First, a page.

India, wine and change

Wine is all about change. Like any worthy thing in life it is dynamic and never ceases to surprise. The bottles that lie in our cellars provide the obvious example.Wine ageing is beautiful yet mostly mysterious. We know it happens but we’re not entirely sure why, how long and how the hell its gonna end. I, in any case, stopped trying.

But this is not the only fascinating time aspect that involves wine. My palate constantly changes. Most of the wines I loved two years ago seem to be irrelevant now. I enjoy this change, cherish it and believe that the day it stops I might just retire (or maybe it is a lame excuse to stop working). And this is possibly why wine is such an unpredictable and fascinating adventure. With so much to learn and discover, any other approach will just not work.

It was with this good spirit that I sat down to taste a selection of wine from Grover vineyards. Now Bangalore India is not the first place you think of as a wine region. Turned out that the Nandi Hills region located 40 kilometres towards north of Bangalore is just that. Back in the old days (that might also be referred as the 80s) George Vessele spent five years covering every candidate region in India. His conclusion was that Nandi Hill is where it all should happen. 20 years and 200 hectares later, armed with another mega French consultant (no less than Mr. Rolland lui meme) Grover are ready to take on the world but are we ready for Indian wine?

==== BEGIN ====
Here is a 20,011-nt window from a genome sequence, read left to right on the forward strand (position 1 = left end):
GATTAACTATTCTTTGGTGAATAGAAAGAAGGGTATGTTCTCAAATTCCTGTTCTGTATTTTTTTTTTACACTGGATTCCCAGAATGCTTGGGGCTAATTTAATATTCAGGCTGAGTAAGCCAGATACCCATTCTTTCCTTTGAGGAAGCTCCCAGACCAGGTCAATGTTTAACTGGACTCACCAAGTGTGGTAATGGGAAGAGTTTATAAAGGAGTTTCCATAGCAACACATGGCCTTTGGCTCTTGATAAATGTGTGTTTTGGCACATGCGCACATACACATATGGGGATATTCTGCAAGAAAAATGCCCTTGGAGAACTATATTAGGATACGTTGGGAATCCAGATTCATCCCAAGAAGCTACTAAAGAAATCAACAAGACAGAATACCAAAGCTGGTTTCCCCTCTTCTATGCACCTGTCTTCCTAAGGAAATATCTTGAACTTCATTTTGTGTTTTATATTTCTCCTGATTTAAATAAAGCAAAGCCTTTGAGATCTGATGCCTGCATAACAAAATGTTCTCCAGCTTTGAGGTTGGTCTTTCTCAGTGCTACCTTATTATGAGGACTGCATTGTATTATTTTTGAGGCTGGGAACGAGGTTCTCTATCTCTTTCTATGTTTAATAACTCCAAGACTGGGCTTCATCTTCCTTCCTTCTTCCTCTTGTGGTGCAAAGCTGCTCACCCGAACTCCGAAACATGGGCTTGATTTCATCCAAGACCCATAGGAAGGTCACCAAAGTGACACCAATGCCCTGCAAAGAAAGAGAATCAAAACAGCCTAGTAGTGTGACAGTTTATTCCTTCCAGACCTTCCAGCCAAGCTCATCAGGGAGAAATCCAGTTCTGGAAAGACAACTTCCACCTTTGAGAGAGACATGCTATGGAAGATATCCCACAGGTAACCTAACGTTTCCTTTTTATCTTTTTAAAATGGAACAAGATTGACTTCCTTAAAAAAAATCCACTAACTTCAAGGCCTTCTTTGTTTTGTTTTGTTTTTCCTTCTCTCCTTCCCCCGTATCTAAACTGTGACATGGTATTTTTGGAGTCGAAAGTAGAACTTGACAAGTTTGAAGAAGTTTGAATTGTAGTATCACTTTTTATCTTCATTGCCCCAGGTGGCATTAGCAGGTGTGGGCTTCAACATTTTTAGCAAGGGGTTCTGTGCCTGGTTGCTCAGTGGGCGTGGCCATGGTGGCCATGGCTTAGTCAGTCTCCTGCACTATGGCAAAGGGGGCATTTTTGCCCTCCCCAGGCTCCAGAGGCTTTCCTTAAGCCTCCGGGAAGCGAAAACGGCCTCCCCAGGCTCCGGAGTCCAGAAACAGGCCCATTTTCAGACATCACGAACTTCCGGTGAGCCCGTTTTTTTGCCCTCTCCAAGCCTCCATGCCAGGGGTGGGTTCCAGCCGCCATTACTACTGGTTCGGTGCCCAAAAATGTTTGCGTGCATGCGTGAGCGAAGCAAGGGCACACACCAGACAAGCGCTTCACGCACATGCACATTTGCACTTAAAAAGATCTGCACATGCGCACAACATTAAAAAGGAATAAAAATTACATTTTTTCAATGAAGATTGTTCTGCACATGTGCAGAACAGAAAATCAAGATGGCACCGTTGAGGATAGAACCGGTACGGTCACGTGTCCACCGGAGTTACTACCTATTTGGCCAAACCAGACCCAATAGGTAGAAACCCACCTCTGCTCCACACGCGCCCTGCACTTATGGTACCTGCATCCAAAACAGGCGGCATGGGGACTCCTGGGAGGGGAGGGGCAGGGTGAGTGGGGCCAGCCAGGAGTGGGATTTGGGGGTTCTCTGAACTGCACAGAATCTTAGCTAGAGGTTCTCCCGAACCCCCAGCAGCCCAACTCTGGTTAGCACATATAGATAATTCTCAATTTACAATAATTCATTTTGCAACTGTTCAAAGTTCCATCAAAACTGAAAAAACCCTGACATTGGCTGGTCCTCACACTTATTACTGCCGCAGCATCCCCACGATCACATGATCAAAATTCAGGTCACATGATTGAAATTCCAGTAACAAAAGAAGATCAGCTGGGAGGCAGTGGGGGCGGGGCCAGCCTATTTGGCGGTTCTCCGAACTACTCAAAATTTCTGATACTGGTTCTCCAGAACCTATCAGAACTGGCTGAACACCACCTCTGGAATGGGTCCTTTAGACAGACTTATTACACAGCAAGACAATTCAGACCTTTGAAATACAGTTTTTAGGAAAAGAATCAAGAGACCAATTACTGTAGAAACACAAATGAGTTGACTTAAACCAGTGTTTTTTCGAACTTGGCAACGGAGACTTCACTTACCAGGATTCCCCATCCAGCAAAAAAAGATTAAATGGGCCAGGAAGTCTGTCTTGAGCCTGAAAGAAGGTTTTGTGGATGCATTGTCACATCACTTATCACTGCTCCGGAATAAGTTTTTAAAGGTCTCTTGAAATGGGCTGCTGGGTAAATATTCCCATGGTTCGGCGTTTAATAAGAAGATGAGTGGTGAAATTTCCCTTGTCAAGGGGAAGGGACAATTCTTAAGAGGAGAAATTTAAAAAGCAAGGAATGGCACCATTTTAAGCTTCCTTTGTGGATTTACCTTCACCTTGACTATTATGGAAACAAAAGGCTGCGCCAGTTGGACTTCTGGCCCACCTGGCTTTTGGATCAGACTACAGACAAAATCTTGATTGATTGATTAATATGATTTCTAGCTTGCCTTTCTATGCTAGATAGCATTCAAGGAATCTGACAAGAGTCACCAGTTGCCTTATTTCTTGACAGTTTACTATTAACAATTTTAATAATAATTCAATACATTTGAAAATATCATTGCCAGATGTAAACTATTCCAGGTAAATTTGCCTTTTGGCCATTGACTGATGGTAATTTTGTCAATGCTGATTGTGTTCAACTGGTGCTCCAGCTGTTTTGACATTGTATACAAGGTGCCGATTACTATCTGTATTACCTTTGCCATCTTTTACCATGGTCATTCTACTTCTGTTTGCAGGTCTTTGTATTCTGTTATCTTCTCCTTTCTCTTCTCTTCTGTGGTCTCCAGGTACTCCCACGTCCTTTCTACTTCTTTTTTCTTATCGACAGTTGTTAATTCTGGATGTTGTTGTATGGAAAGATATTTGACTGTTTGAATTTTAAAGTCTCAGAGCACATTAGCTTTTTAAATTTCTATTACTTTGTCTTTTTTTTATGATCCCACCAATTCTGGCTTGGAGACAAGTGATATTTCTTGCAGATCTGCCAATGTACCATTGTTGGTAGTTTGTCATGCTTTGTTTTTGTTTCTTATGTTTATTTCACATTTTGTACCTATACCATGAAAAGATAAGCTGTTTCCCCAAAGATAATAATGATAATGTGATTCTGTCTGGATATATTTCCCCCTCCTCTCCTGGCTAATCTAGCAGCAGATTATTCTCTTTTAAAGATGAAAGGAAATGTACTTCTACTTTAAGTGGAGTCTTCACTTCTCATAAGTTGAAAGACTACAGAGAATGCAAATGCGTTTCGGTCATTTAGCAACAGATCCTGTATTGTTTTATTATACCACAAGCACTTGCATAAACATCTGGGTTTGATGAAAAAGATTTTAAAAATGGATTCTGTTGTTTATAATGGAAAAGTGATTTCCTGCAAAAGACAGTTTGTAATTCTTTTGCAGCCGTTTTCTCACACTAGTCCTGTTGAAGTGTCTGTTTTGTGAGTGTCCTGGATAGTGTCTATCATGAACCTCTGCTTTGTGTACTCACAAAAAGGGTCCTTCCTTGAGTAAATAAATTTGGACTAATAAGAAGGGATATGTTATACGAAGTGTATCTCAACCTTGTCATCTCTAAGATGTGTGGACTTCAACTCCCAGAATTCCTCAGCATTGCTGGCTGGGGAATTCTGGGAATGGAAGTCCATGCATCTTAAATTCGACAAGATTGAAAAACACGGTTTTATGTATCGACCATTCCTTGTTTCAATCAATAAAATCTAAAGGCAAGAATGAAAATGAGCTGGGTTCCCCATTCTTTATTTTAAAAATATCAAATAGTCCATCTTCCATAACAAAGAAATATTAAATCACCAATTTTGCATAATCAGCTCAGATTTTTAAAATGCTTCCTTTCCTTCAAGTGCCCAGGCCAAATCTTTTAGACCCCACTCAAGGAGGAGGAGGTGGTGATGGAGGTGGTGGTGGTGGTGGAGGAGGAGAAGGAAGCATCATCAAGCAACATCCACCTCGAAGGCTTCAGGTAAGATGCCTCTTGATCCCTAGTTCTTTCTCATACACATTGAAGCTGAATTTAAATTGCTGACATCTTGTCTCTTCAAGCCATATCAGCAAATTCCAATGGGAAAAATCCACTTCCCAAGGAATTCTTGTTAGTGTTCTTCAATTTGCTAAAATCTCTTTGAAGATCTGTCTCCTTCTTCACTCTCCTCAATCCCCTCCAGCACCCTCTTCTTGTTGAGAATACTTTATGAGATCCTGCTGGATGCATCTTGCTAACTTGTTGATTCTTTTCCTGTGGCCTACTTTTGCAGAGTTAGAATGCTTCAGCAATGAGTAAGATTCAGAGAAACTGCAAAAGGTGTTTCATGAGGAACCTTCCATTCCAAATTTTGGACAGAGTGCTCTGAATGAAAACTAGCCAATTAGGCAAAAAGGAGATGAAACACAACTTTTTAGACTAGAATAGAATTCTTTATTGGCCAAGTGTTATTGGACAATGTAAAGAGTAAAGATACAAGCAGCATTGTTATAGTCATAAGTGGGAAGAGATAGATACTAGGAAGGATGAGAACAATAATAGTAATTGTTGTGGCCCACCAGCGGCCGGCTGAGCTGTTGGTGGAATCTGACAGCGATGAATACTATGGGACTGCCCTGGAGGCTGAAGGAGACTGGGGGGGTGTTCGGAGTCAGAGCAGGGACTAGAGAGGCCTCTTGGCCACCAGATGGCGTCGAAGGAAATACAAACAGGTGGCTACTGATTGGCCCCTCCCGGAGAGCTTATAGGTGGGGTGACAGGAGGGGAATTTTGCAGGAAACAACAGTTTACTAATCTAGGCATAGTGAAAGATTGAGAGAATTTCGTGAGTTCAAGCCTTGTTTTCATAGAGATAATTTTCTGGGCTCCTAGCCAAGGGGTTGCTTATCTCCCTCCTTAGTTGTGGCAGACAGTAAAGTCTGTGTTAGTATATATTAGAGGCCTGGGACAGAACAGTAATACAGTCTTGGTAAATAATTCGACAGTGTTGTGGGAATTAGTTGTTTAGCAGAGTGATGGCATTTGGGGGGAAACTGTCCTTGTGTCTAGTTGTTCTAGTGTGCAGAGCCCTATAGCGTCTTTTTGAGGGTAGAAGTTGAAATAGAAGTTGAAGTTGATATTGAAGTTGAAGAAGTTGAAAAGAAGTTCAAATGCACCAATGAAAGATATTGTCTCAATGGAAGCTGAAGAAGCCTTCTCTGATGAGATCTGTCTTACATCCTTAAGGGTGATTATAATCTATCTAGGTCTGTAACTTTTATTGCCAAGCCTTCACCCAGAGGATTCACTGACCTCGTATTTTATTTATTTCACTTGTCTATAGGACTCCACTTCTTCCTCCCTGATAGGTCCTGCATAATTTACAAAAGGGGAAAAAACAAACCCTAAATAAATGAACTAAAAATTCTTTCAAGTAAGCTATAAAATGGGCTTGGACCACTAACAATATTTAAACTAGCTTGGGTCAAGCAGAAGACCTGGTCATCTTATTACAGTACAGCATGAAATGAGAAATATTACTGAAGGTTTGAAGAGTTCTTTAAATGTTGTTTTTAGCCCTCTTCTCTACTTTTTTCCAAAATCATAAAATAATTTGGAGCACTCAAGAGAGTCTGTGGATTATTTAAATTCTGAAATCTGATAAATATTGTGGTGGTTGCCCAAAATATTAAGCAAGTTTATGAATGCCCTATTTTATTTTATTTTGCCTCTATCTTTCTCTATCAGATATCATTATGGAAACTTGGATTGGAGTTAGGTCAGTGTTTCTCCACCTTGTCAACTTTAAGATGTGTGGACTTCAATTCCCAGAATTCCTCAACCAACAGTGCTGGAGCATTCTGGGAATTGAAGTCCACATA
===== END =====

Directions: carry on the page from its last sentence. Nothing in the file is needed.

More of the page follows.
Sauvignon Blanc “Art Series” 2009 – the nose bursts with white fruits, spices an elegant herbaceous note. Few minutes later and a light yeasty note popped. The palate is rich in style with plenty of fruit. Citrus, stone fruits, a hint of creaminess and a pleasant oily /vaxy character. Lush, deep and concentrated this is a very original style of Sauvignon. And all at only 12% abv.

La Reserve 2006 – Clean and restrained nose. Cassis, plums and a dried herb note. Surprisingly concentrated yet not overdone. Palate is elegant with fresh acidity and a descent fruit concentration. After a few minutes the palates open up. A hint of floral note, dried herbs, cassis and a lean minerality. Difficult to associate it with the Indian heat. A lovely glass of straightforward yet elegant red.

Few years back I wouldn’t admit a new world wine in my glass. I know better now. Today it’s the flavours that thrill me, much less where they come from.

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2 thoughts on “India, wine and change

  1. Hello Gal,

    I feel the same way, I love that our palates are ever-changing, and that you can learn to love new flavours, which applies to food as well, some of my once hated things are now some of my favourites such as:

    Blue cheese
    Aubergine
    Olives
    Sherry (I LOVE Manzanilla & Fino soooo much!)

    Sadly, I don’t like mushrooms, but I’m working on it!

    I still haven’t tried Indian wines, but I would cetainly give it a go!

    Caitlin

    • zoharwine says:

      Hi Caitlin and Tx for the comment.
      I see myself as open minded I like to brag that I’ll eat anything but it’s not always the case. Some things just wont go down my throat and there’s nothing I can do to change it. Guess I spend all my openness in the wine field.
      I don’t like Aubergines and am not interested in making friends with em…can’t help it

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